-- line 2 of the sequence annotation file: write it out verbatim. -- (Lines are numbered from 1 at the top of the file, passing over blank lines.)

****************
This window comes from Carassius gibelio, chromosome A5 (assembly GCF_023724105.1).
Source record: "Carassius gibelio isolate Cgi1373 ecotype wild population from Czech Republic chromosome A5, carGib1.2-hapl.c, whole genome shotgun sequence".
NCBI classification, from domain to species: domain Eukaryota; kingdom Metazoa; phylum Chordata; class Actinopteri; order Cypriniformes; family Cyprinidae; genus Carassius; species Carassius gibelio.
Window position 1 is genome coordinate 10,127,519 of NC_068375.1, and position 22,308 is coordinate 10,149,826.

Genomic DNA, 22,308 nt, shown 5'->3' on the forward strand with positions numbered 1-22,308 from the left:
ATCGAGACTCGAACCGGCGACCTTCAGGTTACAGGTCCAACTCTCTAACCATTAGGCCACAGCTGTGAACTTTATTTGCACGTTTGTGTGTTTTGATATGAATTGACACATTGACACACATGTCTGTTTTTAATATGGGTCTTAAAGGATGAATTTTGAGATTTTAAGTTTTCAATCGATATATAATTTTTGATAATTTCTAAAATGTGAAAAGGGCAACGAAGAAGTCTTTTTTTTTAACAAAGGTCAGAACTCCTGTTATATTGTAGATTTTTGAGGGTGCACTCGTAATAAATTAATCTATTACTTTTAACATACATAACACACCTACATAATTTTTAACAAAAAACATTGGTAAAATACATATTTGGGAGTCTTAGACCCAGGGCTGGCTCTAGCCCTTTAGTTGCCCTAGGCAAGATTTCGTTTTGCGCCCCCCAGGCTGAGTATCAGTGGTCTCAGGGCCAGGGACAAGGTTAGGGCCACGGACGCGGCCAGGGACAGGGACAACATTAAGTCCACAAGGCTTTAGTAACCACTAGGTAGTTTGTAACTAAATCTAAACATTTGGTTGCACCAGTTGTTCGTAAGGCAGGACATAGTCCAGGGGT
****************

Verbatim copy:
Source record: "Carassius gibelio isolate Cgi1373 ecotype wild population from Czech Republic chromosome A5, carGib1.2-hapl.c, whole genome shotgun sequence".